Tuesday Tasting: Kukitori from Hojicha.co

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Today’s Tuesday Tasting is a special one. Today, my favorite purveyor of roasted green tea, Hojicha.co, is releasing a new tea and I had the opportunity to try it so I can share my tasting notes with you. Their dark roast hojicha made my list of 2019 most memorable teas, so I was understandably excited to try a new one. This is their Kukitori, which means “stem bird” (thank you, Duolingo). The tea is their take on a kukicha, or twig tea, made from the stems of tencha, which is the type of tea that is grown to make matcha.

I used 4 grams of loose tea in a 120-ml kyusu pot, with 180F water. The dry “leaf” is twiggy, consisting of twigs of varying shades of brown, from light to dark, about 5 mm in length. After warming the leaves in the pot, I could get aromas of pipe tobacco and toasted sesame oil.

The first infusion was for thirty seconds, after which I could smell aromas of coffee on the wet leaves. The liquor was a rich chestnut brown color and smelled sweet and smoky, like a campfire. It had a rich, yet clean mouthfeel with flavors of maple and wood. There was an undertaste of toasted nuts, like pecans or hazelnuts, which persisted as an aftertaste.

I infused it again for thirty seconds. The leaf smelled of sandalwood incense. The liquor was the same rich shade of brown, with a sandalwood aroma. The flavor was sweeter and with more umami, with a mouthfeel similar to light soy sauce. It was very smooth and nutty, with that same hazelnut flavor and a subtle note of buckwheat honey, sweet and dark with a little acidity. I noticed a clear and meditative energy coming off this tea.

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The third infusion I let it go for forty-five seconds. My notes turn poetical at this point, with the note that the wet leaf smells of “chestnuts roasting on an open fire.” The liquor was slightly lighter in color, body, and aroma, and the flavor was subtler, too. I still got a light flavor of tobacco smoke and umami, but it was the kind of umami that turns into sweetness. After a fourth steeping, it was apparent that the tea was finished.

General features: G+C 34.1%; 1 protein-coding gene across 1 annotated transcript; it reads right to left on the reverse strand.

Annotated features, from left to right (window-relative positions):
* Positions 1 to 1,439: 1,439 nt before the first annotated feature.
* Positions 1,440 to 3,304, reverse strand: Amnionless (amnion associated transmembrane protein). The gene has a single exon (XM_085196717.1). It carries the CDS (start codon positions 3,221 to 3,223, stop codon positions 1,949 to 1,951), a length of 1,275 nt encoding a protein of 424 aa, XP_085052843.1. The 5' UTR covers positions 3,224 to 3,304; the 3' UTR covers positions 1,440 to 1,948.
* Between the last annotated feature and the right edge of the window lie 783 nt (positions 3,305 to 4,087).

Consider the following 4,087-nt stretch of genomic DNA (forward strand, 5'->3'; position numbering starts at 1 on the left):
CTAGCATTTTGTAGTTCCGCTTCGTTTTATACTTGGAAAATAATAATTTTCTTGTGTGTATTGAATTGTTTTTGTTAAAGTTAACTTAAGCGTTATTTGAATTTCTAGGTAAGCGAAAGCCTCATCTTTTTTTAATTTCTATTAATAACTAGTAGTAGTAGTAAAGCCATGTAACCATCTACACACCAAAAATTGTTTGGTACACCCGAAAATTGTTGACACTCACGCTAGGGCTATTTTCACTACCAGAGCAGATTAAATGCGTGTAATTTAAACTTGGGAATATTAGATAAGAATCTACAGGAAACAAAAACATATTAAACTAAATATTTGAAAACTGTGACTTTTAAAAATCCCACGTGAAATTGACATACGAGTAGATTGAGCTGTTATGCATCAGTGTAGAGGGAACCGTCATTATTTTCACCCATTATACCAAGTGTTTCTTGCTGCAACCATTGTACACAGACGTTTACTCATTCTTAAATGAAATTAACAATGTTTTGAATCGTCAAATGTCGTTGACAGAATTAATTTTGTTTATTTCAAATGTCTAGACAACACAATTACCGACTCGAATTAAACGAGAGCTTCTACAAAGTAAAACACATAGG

The wet leaf is not much to look at, just a darker color and, well, wetter, because it’s twigs and won’t unfurl like leaves do.

NB: Hojicha.co sent this tea to me free of charge for tasting. All thoughts are my own. If you’re interested in why I switched from reviews to tasting notes, read this post. If you’re interested in collaboration, click here.

Autumn Tea Blend for Samhain

Blessed Samhain to my friends who celebrate! In this season of pumpkin spice, I sometimes find myself craving something a bit deeper, so I thought I’d share a little tea I blended up for myself today.

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I’ve long had a complicated relationship with traditional “pumpkin spice” blends, as I’m not often fond of cinnamon, except in very specific contexts. More often than not, I prefer to focus on other spices, such as the cardamom and allspice in my Regency-inspired drinking chocolate recipe. And allspice, to me, is that certain je ne sais quoi that defines autumn spice. So my blend keeps allspice, but eschews the rest.

But what it lacks in spice, it makes up for in a deep, rich roasted quality that brings to mind cool forests and evening fires. Dark roast hojicha from Hojicha.Co gives that deep, smoky campfire note, while wild rooibos from The Rare Tea Company marries with the hojicha in a beautiful and inseparable way. I spoke yesterday about my previous dislike of rooibos, but this wild rooibos tastes of earth and wood and reminds me more of a good whisky than the insipid and artificial caffeine-free flavored blends I’d had previously. Combined with hojicha and allspice, this blend tastes like autumn in a cup.

I’ve left this recipe relatively unadorned, but I imagine it might be delicious with some additions. Add a splash of apple cider or maple syrup if you prefer something sweeter. A cinnamon stick wouldn’t go amiss, if you’re into that kind of thing. The most important thing is to experiment and have fun.

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Dark Samhain Night Tea Blend

2.5g dark roast hojicha
2.5g wild rooibos
0.5g allspice berries

Add the ingredients to a teapot or infuser mug and pour 250ml of boiling water over them. Allow to steep for five minutes. Sweeten to taste, if desired, and enjoy. May be resteeped at least once with delightful results.

NB: All ingredients were purchased by me with no incentive to feature.